A movie log formerly known as Bookishness / By Charles Matthews

"Dazzled by so many and such marvelous inventions, the people of Macondo ... became indignant over the living images that the prosperous merchant Bruno Crespi projected in the theater with the lion-head ticket windows, for a character who had died and was buried in one film and for whose misfortune tears had been shed would reappear alive and transformed into an Arab in the next one. The audience, who had paid two cents apiece to share the difficulties of the actors, would not tolerate that outlandish fraud and they broke up the seats. The mayor, at the urging of Bruno Crespi, explained in a proclamation that the cinema was a machine of illusions that did not merit the emotional outbursts of the audience. With that discouraging explanation many ... decided not to return to the movies, considering that they already had too many troubles of their own to weep over the acted-out misfortunes of imaginary beings."
--Gabriel García Márquez, One Hundred Years of Solitude

Friday, January 15, 2016

Hiroshima Mon Amour (Alain Resnais, 1959)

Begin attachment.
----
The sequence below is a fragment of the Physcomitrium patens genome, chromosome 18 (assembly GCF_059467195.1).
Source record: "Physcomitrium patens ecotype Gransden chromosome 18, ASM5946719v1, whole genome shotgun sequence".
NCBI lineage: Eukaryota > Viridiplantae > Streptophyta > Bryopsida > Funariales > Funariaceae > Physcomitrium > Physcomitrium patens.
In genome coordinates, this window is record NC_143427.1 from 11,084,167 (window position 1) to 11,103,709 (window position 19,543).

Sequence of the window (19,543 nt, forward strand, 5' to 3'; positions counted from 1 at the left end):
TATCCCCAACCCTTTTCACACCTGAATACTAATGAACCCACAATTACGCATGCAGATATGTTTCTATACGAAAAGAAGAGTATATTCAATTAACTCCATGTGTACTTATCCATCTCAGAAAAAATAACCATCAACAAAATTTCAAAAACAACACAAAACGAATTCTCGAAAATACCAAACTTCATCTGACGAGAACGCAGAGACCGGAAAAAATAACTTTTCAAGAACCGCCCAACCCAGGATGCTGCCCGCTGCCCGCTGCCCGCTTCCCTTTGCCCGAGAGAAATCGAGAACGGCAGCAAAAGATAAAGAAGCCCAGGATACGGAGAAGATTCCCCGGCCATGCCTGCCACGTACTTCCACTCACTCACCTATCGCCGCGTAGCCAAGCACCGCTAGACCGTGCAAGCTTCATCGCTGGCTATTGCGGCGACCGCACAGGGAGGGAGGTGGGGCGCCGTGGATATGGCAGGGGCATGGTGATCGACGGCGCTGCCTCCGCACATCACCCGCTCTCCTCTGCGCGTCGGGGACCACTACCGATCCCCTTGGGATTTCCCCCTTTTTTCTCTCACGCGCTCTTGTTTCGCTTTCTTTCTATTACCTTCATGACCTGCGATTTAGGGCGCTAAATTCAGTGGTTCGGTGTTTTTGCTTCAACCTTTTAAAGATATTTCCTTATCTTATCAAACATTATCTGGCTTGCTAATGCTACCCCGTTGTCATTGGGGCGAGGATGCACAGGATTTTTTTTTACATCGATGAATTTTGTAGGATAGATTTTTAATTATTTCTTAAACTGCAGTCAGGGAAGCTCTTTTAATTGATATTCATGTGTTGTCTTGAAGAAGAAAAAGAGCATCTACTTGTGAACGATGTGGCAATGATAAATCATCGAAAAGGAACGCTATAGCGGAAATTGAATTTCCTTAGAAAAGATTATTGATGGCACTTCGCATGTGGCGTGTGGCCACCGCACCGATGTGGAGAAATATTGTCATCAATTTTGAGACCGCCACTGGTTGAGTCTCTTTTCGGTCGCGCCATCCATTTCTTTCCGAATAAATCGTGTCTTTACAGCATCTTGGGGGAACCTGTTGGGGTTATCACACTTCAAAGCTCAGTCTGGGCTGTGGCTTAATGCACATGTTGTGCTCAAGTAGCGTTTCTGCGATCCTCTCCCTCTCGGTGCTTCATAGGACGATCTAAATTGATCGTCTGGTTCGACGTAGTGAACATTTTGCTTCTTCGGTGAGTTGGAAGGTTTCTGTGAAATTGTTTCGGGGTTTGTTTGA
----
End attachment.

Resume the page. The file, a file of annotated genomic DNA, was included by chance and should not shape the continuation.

I remember the long dorm-room discussion after my friends and I saw this film for the first time, so I was surprised on returning to it after so many years how conventional the elements we talked about now seem. The extended use of documentary clips at the beginning of the film, with the voiceover by the lovers (Emmanuelle Riva and Eiji Okada) arguing about whether she had really seen anything in Hiroshima, seemed to us a bafflingly random way to start a movie. The jump cuts into and out of flashbacks confused us. What, we argued, did it signify that their entwined bodies, seemingly covered with ashes, then began to glow? (Today, I'm afraid some sarcastic voice will pipe up to say, "They've been glitter-bombed.") Why does she refer to her Japanese lover as "you" when she's actually talking about the German she loved during the war? Is the movie really about sleeping with the enemy? Doesn't it trivialize the horror of Hiroshima to bring it down to the level of the background for a love affair? Today, we'd regard those questions as naive, and I'm certain we wouldn't be confused by the film's structure, which is a way of saying that Resnais and his screenwriter, Marguerite Duras, really did succeed in revolutionizing movies. But if no one is startled by jump cuts or unconventional narrative devices today, there remains a raw immediacy about the film that no subsequent imitators have ever quite succeeded in equaling. Much credit also has to go to the score by Georges Delerue and Giovanni Fusco, and to the editing by Michio Takahashi and Sacha Vierny.

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